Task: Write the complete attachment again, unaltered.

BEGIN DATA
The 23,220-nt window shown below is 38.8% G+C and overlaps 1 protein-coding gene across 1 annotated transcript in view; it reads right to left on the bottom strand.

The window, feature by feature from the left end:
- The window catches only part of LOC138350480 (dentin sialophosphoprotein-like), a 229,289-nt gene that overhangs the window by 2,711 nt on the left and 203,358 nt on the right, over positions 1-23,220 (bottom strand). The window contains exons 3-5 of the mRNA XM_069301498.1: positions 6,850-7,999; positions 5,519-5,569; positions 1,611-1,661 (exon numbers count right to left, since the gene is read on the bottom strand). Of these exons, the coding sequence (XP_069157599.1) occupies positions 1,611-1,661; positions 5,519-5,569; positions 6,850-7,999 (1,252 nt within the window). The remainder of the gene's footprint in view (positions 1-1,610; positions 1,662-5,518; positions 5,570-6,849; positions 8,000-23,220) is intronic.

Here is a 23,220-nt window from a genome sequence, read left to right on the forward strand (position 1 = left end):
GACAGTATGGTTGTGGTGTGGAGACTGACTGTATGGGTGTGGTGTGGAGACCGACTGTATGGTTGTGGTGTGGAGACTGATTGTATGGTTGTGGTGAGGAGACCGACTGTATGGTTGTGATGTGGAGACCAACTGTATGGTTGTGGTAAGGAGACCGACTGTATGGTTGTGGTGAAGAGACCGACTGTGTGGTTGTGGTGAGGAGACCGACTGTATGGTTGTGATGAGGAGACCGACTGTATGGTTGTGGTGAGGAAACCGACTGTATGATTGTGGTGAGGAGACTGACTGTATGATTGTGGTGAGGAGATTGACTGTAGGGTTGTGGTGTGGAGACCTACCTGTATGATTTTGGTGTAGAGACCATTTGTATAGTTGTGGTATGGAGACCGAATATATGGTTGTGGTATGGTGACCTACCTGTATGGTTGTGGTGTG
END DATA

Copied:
The 23,220-nt window shown below is 38.8% G+C and overlaps 1 protein-coding gene across 1 annotated transcript in view; it reads right to left on the bottom strand.

The window, feature by feature from the left end:
- The window catches only part of LOC138350480 (dentin sialophosphoprotein-like), a 229,289-nt gene that overhangs the window by 2,711 nt on the left and 203,358 nt on the right, over positions 1-23,220 (bottom strand). The window contains exons 3-5 of the mRNA XM_069301498.1: positions 6,850-7,999; positions 5,519-5,569; positions 1,611-1,661 (exon numbers count right to left, since the gene is read on the bottom strand). Of these exons, the coding sequence (XP_069157599.1) occupies positions 1,611-1,661; positions 5,519-5,569; positions 6,850-7,999 (1,252 nt within the window). The remainder of the gene's footprint in view (positions 1-1,610; positions 1,662-5,518; positions 5,570-6,849; positions 8,000-23,220) is intronic.

Here is a 23,220-nt window from a genome sequence, read left to right on the forward strand (position 1 = left end):
GACAGTATGGTTGTGGTGTGGAGACTGACTGTATGGGTGTGGTGTGGAGACCGACTGTATGGTTGTGGTGTGGAGACTGATTGTATGGTTGTGGTGAGGAGACCGACTGTATGGTTGTGATGTGGAGACCAACTGTATGGTTGTGGTAAGGAGACCGACTGTATGGTTGTGGTGAAGAGACCGACTGTGTGGTTGTGGTGAGGAGACCGACTGTATGGTTGTGATGAGGAGACCGACTGTATGGTTGTGGTGAGGAAACCGACTGTATGATTGTGGTGAGGAGACTGACTGTATGATTGTGGTGAGGAGATTGACTGTAGGGTTGTGGTGTGGAGACCTACCTGTATGATTTTGGTGTAGAGACCATTTGTATAGTTGTGGTATGGAGACCGAATATATGGTTGTGGTATGGTGACCTACCTGTATGGTTGTGGTGTG